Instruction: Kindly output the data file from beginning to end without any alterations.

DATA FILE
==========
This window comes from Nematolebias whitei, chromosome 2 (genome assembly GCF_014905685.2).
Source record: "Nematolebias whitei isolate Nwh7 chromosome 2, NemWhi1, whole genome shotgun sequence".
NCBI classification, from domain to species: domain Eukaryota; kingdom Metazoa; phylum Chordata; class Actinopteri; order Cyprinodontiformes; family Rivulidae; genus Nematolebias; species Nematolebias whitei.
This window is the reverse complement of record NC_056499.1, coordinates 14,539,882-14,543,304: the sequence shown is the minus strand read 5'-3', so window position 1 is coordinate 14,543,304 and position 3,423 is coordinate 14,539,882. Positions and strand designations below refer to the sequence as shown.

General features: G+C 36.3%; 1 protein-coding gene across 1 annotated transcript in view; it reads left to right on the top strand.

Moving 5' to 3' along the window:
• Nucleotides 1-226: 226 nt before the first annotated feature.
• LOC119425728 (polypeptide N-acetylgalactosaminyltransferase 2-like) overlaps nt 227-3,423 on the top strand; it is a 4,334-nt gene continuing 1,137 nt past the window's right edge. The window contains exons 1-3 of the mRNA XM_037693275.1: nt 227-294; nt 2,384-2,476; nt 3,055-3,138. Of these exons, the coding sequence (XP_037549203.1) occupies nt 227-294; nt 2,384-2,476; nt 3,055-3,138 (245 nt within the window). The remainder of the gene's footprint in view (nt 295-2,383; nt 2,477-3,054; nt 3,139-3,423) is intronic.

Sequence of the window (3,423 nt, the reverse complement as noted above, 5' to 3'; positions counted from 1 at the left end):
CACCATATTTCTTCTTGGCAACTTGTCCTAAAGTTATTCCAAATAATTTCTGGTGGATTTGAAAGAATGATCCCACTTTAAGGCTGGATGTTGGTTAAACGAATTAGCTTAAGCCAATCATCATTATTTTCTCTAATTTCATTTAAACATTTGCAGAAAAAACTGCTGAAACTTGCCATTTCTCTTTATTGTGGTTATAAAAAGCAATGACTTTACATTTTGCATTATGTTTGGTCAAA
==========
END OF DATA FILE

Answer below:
This window comes from Nematolebias whitei, chromosome 2 (genome assembly GCF_014905685.2).
Source record: "Nematolebias whitei isolate Nwh7 chromosome 2, NemWhi1, whole genome shotgun sequence".
NCBI classification, from domain to species: domain Eukaryota; kingdom Metazoa; phylum Chordata; class Actinopteri; order Cyprinodontiformes; family Rivulidae; genus Nematolebias; species Nematolebias whitei.
This window is the reverse complement of record NC_056499.1, coordinates 14,539,882-14,543,304: the sequence shown is the minus strand read 5'-3', so window position 1 is coordinate 14,543,304 and position 3,423 is coordinate 14,539,882. Positions and strand designations below refer to the sequence as shown.

General features: G+C 36.3%; 1 protein-coding gene across 1 annotated transcript in view; it reads left to right on the top strand.

Moving 5' to 3' along the window:
• Nucleotides 1-226: 226 nt before the first annotated feature.
• LOC119425728 (polypeptide N-acetylgalactosaminyltransferase 2-like) overlaps nt 227-3,423 on the top strand; it is a 4,334-nt gene continuing 1,137 nt past the window's right edge. The window contains exons 1-3 of the mRNA XM_037693275.1: nt 227-294; nt 2,384-2,476; nt 3,055-3,138. Of these exons, the coding sequence (XP_037549203.1) occupies nt 227-294; nt 2,384-2,476; nt 3,055-3,138 (245 nt within the window). The remainder of the gene's footprint in view (nt 295-2,383; nt 2,477-3,054; nt 3,139-3,423) is intronic.

Sequence of the window (3,423 nt, the reverse complement as noted above, 5' to 3'; positions counted from 1 at the left end):
CACCATATTTCTTCTTGGCAACTTGTCCTAAAGTTATTCCAAATAATTTCTGGTGGATTTGAAAGAATGATCCCACTTTAAGGCTGGATGTTGGTTAAACGAATTAGCTTAAGCCAATCATCATTATTTTCTCTAATTTCATTTAAACATTTGCAGAAAAAACTGCTGAAACTTGCCATTTCTCTTTATTGTGGTTATAAAAAGCAATGACTTTACATTTTGCATTATGTTTGGTCAAA